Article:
Why Is Primer Important?
What Makes Paint Primer Important?
Primer Paint Provides a More Even Surface for Painting
If you’ve ever painted directly over a bare surface, you’re probably aware of how uneven the results can be. This should come as no surprise -- while plenty of paints are thick enough to conceal certain surface imperfections, certain quirks will poke through if said surface is not prepared beforehand. This preparation includes several steps, including cleaning and sometimes sanding down the surface. Applying primer is another important step. Commercial and residential painting services can tell you that priming a surface levels the playing field, so to speak, so that the ensuing coats of paint can glide on easily and provide a smooth finish.
Primer Paint Helps with Adhesion
Not only does primer result in even coats -- it also helps those coats of paint stay put. In other words, primed surfaces are highly receptive to paint, meaning your coats of paint will adhere better and therefore not peel, chip, or flake away so easily. In this way, priming before house painting helps to ensure the beauty, durability, longevity of your paint job.
Primer Paint Seals the Surface
Priming your surfaces also protects them at the deepest level, which is especially important for exterior painting where surfaces are exposed to the elements. This is because primer is designed to partially soak into the material, forming a strong bond that prevents tiny particles like bacteria, fungi, and moisture from entering. And because the primer has sealed off the surface, the ensuing coats of paint will not seep into the surface but instead simply adhere to the primer. Conversely, if you paint a surface (especially a porous material like wood) without priming it first, much of the paint will soak into the surface rather than rest on top of it evenly.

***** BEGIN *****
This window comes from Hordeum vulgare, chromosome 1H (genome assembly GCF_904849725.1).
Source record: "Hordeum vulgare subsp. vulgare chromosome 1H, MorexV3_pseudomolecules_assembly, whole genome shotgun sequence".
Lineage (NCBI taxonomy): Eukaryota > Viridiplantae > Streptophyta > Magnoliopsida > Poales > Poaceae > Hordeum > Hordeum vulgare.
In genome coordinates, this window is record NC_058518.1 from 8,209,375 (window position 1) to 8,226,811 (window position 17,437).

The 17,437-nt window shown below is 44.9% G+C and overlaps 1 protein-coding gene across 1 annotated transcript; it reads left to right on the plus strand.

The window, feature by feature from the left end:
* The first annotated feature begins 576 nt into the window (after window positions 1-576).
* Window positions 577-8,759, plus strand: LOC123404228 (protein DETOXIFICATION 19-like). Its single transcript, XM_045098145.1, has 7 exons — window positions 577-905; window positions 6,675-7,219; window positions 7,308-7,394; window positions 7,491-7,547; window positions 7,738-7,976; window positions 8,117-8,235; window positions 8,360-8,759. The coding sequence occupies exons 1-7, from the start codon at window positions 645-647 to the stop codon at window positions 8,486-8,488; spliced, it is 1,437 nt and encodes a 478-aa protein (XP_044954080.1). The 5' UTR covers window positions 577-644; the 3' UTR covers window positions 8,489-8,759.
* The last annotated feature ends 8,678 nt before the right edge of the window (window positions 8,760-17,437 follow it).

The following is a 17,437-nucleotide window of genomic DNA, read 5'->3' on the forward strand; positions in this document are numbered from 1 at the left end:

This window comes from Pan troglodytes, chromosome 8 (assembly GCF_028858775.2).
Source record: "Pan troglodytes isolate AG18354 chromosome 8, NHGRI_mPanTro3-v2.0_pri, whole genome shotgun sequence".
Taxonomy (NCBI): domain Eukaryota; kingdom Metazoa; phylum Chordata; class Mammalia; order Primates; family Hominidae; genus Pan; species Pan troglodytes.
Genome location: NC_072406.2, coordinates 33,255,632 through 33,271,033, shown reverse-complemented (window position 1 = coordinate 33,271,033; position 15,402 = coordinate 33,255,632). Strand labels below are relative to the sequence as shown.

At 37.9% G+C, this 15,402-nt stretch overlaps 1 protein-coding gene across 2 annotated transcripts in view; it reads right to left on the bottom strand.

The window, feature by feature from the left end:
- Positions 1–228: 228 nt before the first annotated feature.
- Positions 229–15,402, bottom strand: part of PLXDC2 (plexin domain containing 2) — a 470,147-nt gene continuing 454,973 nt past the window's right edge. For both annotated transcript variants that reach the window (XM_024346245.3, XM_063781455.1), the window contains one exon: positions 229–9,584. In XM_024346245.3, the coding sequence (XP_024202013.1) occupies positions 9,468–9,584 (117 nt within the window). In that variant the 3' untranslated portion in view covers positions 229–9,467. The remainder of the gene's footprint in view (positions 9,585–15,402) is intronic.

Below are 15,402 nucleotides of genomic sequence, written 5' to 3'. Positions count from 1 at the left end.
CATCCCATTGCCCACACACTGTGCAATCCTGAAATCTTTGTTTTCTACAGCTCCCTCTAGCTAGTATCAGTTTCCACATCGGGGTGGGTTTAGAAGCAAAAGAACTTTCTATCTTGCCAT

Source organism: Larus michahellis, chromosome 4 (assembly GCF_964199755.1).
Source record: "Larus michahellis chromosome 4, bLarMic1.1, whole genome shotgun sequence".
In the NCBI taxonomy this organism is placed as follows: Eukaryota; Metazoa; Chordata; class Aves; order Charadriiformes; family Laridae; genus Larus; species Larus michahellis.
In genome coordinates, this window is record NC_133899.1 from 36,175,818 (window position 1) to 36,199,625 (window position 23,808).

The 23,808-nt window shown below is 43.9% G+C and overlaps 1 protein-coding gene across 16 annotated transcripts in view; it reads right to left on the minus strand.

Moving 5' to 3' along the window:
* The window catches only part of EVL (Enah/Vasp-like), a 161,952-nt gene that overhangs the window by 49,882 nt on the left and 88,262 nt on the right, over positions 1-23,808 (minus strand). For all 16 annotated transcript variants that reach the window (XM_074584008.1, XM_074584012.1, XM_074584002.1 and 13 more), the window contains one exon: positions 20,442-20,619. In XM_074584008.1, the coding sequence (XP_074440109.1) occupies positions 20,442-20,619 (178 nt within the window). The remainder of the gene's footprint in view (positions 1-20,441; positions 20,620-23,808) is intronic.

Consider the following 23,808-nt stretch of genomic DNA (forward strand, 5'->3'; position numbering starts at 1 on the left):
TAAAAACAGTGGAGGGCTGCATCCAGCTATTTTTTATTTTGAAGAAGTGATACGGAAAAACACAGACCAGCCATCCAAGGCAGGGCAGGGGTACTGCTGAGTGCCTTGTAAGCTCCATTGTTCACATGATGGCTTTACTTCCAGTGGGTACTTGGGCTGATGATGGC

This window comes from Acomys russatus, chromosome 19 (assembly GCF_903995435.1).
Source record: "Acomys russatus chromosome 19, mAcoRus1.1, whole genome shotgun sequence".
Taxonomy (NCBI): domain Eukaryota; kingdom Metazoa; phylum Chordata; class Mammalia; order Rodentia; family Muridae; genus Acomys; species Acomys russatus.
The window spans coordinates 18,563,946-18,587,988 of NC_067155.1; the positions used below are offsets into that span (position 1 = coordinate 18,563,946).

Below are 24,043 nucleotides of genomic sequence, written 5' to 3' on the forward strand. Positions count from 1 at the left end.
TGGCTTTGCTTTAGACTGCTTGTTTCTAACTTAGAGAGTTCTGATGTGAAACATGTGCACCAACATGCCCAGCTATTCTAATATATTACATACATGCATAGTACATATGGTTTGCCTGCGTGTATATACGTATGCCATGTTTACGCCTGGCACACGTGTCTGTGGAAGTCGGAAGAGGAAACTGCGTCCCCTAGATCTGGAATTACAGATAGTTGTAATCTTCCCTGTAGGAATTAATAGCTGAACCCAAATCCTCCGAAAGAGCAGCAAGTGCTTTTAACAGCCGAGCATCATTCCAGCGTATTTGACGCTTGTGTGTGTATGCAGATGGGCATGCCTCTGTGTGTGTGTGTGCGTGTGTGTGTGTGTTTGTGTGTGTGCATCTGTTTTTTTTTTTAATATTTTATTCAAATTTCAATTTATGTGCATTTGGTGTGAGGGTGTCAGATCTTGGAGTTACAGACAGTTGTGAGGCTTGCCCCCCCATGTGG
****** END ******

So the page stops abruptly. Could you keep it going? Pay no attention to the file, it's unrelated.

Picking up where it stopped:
Primer Paint Can Add Color
Though primarily functional, primer can serve an aesthetic purpose as well. While most primers are white, they can come tinted. If you want to paint over a surface with a new color, starting with a tinted primer that matches (or partially matches) the color or shade you’re going for can aid in this process. Even typical white primers can help in this regard, particularly if you’re painting over a darker surface with a lighter color -- the blank primer can act as a buffer between the old paint color and the new, lighter one. In many cases, primer can help commercial and home interior painters/exterior painters reduce the amount of coats they need to achieve the color they’re trying to introduce.
The question, “why is primer important” is somewhat redundant. After all, the word “prime” means “of the utmost importance” in one sense, and “first” in another. Indeed, a coat of primer should almost always come first, before residential or commercial painting begins, and doing so is important if you want to protect your surfaces and end up with an even, durable, beautiful paint job.
At Endure Painting we don’t take primer for granted. Rather, we understand that primer is an integral part of the painting preparation process. And now, you should understand this, too. For more information regarding our skills and services, call us at (510) 458-2120 or send us an email at email@example.com.